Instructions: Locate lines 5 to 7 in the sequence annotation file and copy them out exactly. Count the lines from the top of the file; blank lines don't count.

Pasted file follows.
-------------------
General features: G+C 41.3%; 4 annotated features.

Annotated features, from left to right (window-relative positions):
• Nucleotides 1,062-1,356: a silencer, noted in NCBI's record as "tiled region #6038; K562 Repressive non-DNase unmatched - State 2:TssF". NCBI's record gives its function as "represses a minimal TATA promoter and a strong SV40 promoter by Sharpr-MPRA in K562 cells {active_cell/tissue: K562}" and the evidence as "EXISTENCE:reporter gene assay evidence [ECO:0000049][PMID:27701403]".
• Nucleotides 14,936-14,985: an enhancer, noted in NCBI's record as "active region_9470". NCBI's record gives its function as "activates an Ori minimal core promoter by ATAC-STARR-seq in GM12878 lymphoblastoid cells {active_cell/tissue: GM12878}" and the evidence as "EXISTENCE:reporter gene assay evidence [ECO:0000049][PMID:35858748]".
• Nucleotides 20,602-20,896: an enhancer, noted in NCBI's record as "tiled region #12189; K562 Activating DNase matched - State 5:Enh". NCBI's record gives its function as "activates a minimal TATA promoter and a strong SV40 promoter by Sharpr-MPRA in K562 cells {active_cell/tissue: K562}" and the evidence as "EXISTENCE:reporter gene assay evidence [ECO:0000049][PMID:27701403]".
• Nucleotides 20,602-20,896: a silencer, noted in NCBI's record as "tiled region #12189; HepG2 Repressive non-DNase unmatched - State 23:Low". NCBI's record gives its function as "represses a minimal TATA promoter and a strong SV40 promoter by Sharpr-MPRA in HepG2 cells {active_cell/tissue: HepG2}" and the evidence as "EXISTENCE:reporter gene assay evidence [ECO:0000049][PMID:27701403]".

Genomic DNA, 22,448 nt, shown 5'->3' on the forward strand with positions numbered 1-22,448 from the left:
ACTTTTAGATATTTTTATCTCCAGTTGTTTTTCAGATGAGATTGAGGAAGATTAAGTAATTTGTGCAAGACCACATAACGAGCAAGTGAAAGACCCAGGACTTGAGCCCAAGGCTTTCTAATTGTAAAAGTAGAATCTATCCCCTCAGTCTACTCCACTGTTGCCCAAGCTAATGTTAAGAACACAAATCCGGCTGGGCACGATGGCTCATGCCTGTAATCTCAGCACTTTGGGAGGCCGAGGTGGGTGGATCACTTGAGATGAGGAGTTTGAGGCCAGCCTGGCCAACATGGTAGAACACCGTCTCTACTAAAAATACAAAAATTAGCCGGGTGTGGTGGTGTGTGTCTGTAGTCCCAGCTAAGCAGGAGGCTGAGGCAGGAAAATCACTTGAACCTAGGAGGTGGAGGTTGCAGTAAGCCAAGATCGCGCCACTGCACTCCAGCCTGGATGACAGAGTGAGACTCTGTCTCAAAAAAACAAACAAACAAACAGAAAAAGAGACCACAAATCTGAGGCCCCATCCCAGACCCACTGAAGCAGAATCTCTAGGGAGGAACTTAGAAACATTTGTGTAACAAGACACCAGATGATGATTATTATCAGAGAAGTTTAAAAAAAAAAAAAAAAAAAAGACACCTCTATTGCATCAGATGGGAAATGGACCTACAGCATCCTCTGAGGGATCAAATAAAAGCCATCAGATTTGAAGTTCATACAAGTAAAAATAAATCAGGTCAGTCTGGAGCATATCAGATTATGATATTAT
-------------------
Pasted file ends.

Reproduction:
• Nucleotides 20,602-20,896: an enhancer, noted in NCBI's record as "tiled region #12189; K562 Activating DNase matched - State 5:Enh". NCBI's record gives its function as "activates a minimal TATA promoter and a strong SV40 promoter by Sharpr-MPRA in K562 cells {active_cell/tissue: K562}" and the evidence as "EXISTENCE:reporter gene assay evidence [ECO:0000049][PMID:27701403]".
• Nucleotides 20,602-20,896: a silencer, noted in NCBI's record as "tiled region #12189; HepG2 Repressive non-DNase unmatched - State 23:Low". NCBI's record gives its function as "represses a minimal TATA promoter and a strong SV40 promoter by Sharpr-MPRA in HepG2 cells {active_cell/tissue: HepG2}" and the evidence as "EXISTENCE:reporter gene assay evidence [ECO:0000049][PMID:27701403]".

Genomic DNA, 22,448 nt, shown 5'->3' on the forward strand with positions numbered 1-22,448 from the left: